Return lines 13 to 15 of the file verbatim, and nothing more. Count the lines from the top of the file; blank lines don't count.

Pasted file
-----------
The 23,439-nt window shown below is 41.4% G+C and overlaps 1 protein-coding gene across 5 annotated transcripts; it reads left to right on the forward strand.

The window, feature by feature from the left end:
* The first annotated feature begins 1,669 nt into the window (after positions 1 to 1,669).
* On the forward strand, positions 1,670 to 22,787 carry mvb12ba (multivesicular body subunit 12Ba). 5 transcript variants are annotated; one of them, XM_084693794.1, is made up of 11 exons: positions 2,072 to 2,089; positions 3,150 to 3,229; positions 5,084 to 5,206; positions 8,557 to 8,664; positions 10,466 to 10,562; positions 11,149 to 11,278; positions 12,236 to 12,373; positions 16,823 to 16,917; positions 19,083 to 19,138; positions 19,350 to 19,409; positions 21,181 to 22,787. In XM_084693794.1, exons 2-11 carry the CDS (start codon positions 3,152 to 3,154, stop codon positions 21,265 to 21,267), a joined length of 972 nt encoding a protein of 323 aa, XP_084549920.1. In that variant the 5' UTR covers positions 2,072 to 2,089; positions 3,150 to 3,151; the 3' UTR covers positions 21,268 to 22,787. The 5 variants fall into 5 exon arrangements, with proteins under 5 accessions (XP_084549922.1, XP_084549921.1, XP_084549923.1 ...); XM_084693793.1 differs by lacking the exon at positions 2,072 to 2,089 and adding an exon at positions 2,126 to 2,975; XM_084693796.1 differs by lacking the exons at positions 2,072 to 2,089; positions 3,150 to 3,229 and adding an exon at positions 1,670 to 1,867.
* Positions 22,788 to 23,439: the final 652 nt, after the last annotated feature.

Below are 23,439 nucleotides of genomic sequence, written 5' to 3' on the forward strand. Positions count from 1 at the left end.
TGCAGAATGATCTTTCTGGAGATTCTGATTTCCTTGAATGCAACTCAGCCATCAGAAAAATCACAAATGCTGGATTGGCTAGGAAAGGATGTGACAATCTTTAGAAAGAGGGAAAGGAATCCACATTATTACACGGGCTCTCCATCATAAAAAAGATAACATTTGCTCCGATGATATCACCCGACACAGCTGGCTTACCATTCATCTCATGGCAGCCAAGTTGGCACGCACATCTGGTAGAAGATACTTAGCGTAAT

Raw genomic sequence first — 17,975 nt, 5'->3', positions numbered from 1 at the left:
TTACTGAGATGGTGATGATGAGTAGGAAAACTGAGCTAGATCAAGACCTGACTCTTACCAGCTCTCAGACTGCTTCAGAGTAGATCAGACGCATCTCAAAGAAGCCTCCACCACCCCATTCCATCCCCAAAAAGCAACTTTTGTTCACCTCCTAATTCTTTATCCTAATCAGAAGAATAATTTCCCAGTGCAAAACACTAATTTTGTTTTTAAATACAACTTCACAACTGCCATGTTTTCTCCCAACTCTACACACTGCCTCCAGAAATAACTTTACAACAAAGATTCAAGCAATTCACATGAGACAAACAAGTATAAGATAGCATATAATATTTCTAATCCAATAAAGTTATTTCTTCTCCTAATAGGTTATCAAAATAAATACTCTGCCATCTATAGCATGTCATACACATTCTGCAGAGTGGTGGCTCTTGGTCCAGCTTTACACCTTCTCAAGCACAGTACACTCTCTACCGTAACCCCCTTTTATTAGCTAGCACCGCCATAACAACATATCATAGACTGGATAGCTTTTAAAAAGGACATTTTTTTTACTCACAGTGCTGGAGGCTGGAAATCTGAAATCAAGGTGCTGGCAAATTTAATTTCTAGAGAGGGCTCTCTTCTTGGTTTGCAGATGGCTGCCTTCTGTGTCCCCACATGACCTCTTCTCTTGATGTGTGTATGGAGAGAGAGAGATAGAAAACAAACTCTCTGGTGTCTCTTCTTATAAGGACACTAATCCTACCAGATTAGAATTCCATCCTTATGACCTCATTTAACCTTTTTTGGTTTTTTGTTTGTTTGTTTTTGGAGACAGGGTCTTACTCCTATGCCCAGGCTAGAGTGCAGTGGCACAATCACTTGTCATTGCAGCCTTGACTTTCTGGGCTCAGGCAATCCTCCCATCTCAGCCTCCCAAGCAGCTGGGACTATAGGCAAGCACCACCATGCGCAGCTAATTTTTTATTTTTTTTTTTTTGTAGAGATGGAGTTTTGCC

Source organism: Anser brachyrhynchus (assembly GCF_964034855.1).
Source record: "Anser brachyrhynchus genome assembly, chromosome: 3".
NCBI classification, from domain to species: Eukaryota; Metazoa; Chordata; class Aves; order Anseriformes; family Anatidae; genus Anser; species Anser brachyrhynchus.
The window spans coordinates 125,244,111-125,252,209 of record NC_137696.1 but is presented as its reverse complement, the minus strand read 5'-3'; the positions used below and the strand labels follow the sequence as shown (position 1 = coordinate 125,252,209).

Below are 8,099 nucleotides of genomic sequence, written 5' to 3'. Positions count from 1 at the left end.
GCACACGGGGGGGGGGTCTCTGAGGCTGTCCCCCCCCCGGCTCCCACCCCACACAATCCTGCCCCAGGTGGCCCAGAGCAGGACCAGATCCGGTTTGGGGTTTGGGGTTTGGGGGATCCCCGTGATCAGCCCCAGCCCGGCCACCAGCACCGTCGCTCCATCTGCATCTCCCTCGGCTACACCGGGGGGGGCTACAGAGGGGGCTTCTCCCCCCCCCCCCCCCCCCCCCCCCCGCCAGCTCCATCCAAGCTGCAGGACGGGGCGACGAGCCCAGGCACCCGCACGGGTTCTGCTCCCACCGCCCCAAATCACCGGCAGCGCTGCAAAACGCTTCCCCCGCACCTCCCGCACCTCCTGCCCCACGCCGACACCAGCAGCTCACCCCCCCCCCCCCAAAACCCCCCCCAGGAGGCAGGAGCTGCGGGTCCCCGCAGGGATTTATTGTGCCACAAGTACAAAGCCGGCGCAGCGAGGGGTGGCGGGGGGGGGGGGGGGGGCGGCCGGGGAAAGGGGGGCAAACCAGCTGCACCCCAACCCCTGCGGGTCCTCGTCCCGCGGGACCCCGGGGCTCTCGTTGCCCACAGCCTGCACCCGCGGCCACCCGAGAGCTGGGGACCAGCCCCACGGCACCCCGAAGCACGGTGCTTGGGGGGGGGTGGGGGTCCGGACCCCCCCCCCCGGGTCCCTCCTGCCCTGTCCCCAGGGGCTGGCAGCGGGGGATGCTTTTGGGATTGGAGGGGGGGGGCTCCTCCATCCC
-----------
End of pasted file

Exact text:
The window spans coordinates 125,244,111-125,252,209 of record NC_137696.1 but is presented as its reverse complement, the minus strand read 5'-3'; the positions used below and the strand labels follow the sequence as shown (position 1 = coordinate 125,252,209).

Below are 8,099 nucleotides of genomic sequence, written 5' to 3'. Positions count from 1 at the left end.
GCACACGGGGGGGGGGTCTCTGAGGCTGTCCCCCCCCCGGCTCCCACCCCACACAATCCTGCCCCAGGTGGCCCAGAGCAGGACCAGATCCGGTTTGGGGTTTGGGGTTTGGGGGATCCCCGTGATCAGCCCCAGCCCGGCCACCAGCACCGTCGCTCCATCTGCATCTCCCTCGGCTACACCGGGGGGGGCTACAGAGGGGGCTTCTCCCCCCCCCCCCCCCCCCCCCCCCCGCCAGCTCCATCCAAGCTGCAGGACGGGGCGACGAGCCCAGGCACCCGCACGGGTTCTGCTCCCACCGCCCCAAATCACCGGCAGCGCTGCAAAACGCTTCCCCCGCACCTCCCGCACCTCCTGCCCCACGCCGACACCAGCAGCTCACCCCCCCCCCCCCAAAACCCCCCCCAGGAGGCAGGAGCTGCGGGTCCCCGCAGGGATTTATTGTGCCACAAGTACAAAGCCGGCGCAGCGAGGGGTGGCGGGGGGGGGGGGGGGGGCGGCCGGGGAAAGGGGGGCAAACCAGCTGCACCCCAACCCCTGCGGGTCCTCGTCCCGCGGGACCCCGGGGCTCTCGTTGCCCACAGCCTGCACCCGCGGCCACCCGAGAGCTGGGGACCAGCCCCACGGCACCCCGAAGCACGGTGCTTGGGGGGGGGTGGGGGTCCGGACCCCCCCCCCCGGGTCCCTCCTGCCCTGTCCCCAGGGGCTGGCAGCGGGGGATGCTTTTGGGATTGGAGGGGGGGGGCTCCTCCATCCC